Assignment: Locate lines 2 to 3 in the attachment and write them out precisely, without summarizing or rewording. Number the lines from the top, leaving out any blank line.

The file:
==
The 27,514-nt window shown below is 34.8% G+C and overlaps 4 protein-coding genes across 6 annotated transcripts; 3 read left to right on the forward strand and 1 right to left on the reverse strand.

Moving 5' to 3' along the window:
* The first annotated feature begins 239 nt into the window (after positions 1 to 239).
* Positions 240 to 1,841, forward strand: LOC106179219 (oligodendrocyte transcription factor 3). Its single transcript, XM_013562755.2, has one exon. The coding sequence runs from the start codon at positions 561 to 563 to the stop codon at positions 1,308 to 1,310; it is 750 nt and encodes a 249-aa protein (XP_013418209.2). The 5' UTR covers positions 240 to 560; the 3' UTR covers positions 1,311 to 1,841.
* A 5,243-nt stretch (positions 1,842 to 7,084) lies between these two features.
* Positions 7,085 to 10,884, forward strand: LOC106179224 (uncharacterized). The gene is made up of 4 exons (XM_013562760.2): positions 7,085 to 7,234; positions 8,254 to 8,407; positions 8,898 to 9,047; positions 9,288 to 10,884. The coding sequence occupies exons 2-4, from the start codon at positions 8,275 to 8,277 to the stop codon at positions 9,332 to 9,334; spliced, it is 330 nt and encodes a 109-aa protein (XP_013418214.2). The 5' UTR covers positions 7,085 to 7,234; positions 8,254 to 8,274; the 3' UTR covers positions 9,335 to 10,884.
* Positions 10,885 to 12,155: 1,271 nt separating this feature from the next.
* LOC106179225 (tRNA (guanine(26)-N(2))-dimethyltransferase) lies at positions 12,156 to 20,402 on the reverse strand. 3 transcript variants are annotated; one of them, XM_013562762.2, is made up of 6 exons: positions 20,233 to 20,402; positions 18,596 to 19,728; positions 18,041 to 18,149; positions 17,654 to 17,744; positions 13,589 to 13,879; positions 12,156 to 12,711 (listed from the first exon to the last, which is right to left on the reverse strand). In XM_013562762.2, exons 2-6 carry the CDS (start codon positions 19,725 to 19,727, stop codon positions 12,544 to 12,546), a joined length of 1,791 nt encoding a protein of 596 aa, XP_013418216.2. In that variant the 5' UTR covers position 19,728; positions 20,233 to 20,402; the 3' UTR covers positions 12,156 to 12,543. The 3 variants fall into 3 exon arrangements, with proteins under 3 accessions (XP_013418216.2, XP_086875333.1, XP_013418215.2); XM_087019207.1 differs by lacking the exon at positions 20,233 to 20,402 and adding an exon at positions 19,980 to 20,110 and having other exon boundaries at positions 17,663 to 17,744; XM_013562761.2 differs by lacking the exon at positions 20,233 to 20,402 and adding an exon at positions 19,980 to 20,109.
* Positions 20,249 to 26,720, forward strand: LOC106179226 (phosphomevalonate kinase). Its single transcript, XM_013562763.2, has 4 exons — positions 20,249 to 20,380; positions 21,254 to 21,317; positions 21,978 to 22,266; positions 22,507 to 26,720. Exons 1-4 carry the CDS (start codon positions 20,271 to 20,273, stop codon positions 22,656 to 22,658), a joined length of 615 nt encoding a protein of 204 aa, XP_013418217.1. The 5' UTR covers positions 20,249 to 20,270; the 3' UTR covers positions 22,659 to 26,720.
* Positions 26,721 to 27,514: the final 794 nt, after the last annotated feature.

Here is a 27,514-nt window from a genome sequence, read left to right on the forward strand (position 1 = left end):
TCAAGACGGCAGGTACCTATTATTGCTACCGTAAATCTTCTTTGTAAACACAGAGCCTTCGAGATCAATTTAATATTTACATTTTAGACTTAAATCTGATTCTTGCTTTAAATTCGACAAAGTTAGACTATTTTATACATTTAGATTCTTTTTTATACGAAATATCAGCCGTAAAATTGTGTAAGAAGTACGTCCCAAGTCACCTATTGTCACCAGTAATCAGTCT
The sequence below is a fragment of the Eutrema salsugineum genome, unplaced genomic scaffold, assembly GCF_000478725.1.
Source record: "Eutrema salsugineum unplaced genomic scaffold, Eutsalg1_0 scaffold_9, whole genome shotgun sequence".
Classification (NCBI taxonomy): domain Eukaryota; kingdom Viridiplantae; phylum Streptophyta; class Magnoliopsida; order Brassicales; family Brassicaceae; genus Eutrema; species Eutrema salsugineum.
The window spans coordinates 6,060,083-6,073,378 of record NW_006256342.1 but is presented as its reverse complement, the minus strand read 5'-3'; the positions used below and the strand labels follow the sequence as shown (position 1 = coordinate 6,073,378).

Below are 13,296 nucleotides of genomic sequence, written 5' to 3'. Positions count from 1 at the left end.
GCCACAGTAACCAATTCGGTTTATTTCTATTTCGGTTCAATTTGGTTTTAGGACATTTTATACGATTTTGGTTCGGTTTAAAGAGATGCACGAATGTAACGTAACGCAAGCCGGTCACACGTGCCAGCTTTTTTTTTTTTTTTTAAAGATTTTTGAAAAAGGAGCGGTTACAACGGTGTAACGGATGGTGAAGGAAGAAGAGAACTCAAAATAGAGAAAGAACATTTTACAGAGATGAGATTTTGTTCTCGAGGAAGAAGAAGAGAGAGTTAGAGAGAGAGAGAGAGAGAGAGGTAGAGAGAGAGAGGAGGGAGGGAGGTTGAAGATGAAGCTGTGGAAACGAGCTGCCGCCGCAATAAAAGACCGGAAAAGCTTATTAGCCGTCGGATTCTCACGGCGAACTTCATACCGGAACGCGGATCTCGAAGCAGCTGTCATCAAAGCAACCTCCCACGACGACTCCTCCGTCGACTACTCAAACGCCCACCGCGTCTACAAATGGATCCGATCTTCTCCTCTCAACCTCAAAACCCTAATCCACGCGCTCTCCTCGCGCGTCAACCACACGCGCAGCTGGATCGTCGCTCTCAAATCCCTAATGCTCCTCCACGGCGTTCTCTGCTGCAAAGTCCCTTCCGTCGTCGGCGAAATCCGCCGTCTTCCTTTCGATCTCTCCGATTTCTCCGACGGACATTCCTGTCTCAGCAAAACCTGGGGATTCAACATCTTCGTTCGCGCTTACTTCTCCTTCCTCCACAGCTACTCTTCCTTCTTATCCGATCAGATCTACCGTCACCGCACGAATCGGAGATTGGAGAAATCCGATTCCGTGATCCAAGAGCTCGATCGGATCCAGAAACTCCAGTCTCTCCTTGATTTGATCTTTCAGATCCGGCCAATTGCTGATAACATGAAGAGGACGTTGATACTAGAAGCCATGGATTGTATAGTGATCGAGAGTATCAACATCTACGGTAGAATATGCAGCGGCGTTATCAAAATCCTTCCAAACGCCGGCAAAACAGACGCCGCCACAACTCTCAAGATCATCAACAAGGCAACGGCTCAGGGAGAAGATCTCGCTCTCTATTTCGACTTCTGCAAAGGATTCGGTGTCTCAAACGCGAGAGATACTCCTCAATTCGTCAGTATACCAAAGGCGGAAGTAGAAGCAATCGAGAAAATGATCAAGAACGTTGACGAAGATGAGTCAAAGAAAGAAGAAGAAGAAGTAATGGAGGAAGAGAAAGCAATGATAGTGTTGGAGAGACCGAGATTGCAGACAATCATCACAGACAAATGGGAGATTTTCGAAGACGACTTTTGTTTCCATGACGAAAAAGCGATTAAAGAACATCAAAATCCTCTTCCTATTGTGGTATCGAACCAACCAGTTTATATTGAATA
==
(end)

Moving 5' to 3' along the window:
* The first annotated feature begins 239 nt into the window (after positions 1 to 239).